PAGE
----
I woke up sick this morning. Guess I finally succumbed to whatever bug has been plaguing my husband over the last few weeks. My nose is all stuffed up and I have a minor fever and body aches. Oh joy. As my husband has still not completely kicked this bug, he decided to work from home today. But as I lay in bed, tweeting my *good mornings* to the folks on Twitter from my iPhone before passing out again for a long nap at 6:30 am, my husband called me to our office to show me the leak that had sprung up in our window frame. The leak was more like a steady and strong flow of water through the screw holes used to hold up the window treatment. Good morning, sunshine! Kiss your nap goodbye. What we had was an ice dam.
We pulled down the window treatments and made a silly-looking contraption to keep the water from flowing into the house. Of course, it has to go somewhere - we were just hoping *somewhere* was somewhere outside. I left messages with the contractors we use the most though no businesses were open yet. Hubby went up into the attic and found it to be bone dry everywhere. We then went outside to assess the situation from there. Yikes! Definitely an ice dam.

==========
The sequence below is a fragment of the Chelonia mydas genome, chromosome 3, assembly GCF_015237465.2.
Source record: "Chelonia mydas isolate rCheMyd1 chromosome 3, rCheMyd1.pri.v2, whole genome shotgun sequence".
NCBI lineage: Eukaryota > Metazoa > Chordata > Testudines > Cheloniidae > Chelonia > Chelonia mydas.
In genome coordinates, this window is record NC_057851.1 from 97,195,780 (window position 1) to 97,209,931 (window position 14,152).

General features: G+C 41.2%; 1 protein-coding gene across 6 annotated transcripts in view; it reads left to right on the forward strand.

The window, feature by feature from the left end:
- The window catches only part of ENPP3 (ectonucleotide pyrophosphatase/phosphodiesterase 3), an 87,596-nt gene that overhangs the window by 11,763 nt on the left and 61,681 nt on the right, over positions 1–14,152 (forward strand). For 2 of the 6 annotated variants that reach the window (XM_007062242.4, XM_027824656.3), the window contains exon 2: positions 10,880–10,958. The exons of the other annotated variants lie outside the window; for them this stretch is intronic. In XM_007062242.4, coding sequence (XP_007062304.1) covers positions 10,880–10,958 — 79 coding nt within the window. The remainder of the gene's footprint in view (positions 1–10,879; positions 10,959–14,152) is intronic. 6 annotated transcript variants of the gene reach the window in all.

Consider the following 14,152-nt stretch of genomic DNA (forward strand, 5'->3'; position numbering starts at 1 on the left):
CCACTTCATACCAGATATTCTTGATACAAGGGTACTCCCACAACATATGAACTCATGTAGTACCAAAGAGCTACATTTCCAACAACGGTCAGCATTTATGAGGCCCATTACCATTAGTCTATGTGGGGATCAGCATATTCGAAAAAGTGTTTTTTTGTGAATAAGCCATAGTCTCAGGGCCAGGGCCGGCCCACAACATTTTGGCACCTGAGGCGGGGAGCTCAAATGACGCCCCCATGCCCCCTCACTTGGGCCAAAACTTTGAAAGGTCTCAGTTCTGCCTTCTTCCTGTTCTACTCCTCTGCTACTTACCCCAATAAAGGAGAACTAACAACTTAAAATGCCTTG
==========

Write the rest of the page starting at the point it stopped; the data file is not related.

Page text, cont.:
Luckily, our favorite contractors called to say they were sending one of my favorite guys and his crew out to take care of our problem. He's not here yet. He's late. He's actually working on another house with an ice dam problem right now. In the meantime, we're getting water inside of our windows in several places. I don't even want to know what kind of damage will be left here when this is over.
A condo in the city with a nice doorman and maintenance crew is starting to look even more appealing right now. Someone's going to need to remind me why we moved out to a house in the suburbs five years ago. It was something about more space and the commute being good for Hubby (though I thought the short cab rides home were pretty cool). It's fine. I'll just do my best Martin Blank: What's done is done. Just forget about the whole thing.
Note: Ice Dam diagram from the Regents of the University of Minnesota.